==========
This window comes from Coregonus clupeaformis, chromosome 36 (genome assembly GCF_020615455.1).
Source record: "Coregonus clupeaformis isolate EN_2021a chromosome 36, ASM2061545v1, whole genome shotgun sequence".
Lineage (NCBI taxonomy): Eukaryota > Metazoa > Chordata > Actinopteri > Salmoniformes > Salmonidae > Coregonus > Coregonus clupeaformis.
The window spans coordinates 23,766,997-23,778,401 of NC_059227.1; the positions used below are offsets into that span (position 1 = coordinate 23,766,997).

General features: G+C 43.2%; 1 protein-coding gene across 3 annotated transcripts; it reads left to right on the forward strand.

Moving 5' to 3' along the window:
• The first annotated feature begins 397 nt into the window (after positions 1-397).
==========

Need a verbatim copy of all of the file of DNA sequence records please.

This window comes from Coregonus clupeaformis, chromosome 36 (genome assembly GCF_020615455.1).
Source record: "Coregonus clupeaformis isolate EN_2021a chromosome 36, ASM2061545v1, whole genome shotgun sequence".
Lineage (NCBI taxonomy): Eukaryota > Metazoa > Chordata > Actinopteri > Salmoniformes > Salmonidae > Coregonus > Coregonus clupeaformis.
The window spans coordinates 23,766,997-23,778,401 of NC_059227.1; the positions used below are offsets into that span (position 1 = coordinate 23,766,997).

General features: G+C 43.2%; 1 protein-coding gene across 3 annotated transcripts; it reads left to right on the forward strand.

Moving 5' to 3' along the window:
• The first annotated feature begins 397 nt into the window (after positions 1-397).